Based on the analysis of the outcomes of the Needs Assessment exercise, a list of data items – both spatial and non-spatial – has been identified. Comparing the data requirement with the data available with the survey agencies has helped identify the data gaps in terms of availability (both coverage or temporal) and spatial resolution and formed the basis of suggesting strategies for meeting the gaps. An assessment of the accuracy of the data collected, sources of data, data definition, expected accuracy, timeliness and their updating frequency has been made for compiling the metadata (“data about data”) for the databases.
On the outcomes of the needs assessment study, a conceptual design of the envisaged database, called a Conceptual Data Model has been prepared using Entity – Relationship (ER) modeling technique to provide a combined view of the district database. The detailed structure of the database and the associated files were worked out using the Data Model. Data (both spatial and tabular) have been collated or collected from different sources, converted to digital mode and put into the database files to construct the database. A set of about 67 maps and 190 tables constitute the core of a district database. Organising such a huge amount of data on the database and making the database usable to the Line Departments and panchayats require proper data organization and processing tools.
A PC based user friendly, GIS software tool – GRAM (Geo Referenced Area Management) – designed and developed a few years ago to cater to the data management needs at the district NRDMS Centers has been upgraded to GRAM++ with additional features and capabilities on Windows 95/98NT platform. The modules in GRAM++ include Import/Export of different data formats, Map Editing, Vector Analysis, Raster Analysis, Network Analysis, Spatial Query Language support for combined attribute and map based queries, Digital Image Processing, Watershed Analysis, and Map Layouting. The package has interface with MS ACCESS for linking maps with collateral attribute data. GRAM++ has been put to organizing the GIS databases and a series of application studies.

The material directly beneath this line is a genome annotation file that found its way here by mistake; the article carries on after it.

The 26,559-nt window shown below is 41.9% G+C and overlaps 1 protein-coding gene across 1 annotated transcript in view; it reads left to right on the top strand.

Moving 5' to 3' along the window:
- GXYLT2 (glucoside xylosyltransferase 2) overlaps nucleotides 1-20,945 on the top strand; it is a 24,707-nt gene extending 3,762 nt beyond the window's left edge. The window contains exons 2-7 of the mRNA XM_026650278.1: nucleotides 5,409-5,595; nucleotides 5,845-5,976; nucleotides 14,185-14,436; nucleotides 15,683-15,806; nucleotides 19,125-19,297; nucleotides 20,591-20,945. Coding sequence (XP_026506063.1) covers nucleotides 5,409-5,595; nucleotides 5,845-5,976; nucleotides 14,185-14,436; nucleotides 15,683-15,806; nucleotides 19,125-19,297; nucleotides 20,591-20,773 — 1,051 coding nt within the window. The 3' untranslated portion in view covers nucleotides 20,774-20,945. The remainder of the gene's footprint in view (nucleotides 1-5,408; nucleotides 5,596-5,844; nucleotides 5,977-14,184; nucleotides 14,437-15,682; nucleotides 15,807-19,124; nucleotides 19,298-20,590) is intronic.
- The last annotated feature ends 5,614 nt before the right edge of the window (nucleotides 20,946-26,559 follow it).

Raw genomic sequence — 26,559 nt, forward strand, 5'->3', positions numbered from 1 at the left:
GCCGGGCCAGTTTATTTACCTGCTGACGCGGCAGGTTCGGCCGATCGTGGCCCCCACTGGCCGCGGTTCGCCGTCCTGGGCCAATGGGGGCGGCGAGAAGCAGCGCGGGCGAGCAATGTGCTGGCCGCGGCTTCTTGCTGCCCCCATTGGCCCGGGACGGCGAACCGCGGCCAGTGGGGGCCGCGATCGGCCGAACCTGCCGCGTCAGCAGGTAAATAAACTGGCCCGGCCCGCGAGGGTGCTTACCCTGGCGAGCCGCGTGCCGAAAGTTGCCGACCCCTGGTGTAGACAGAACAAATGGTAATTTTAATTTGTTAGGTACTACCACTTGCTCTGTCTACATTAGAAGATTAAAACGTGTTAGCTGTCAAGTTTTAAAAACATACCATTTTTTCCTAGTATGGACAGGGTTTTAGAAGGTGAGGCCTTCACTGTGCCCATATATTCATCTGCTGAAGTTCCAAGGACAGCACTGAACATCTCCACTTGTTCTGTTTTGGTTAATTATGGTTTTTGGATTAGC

A selected set of often – used functions of GRAM++ package has been developed as a collection of programe development libraries that the application developers can use and build GIS application with very small sized code written in Visual Basic, Visual C++ compilers. As per the current standard, these libraries have been created as ActiveX controls and named as GRAM++ tools.
Sectoral Decision Support Modules
Four sectoral decision support software modules have been developed in the identified sectors of water resources management, land use planning, energy management, and infrastructure development. The modules are capable of working on the databases to retrieve the relevant data sets, analyse, and provide information useful for local level planning. While the Land and Water Modules support data processing to generate information on watershed boundaries in a district, watershed-wise surface water availability, crop productivity, biomass yield, and soil erosion status, the Energy Module helps assess the energy demand and supply situations and identify deficit areas in a district/block requiring extra supply of energy. The Infrastructure Module provides tools are locating facilities like health centers, schools, fair price shops and allocating them optimally among villages/ settlements depending on the facilities’ capacity. Training kits on GIS and GRAM++ have been developed for training of staff and other end-users to promote the use of the newly developed tools in the task of local level planning.
GIS databases, Resource Profiles and Almanacs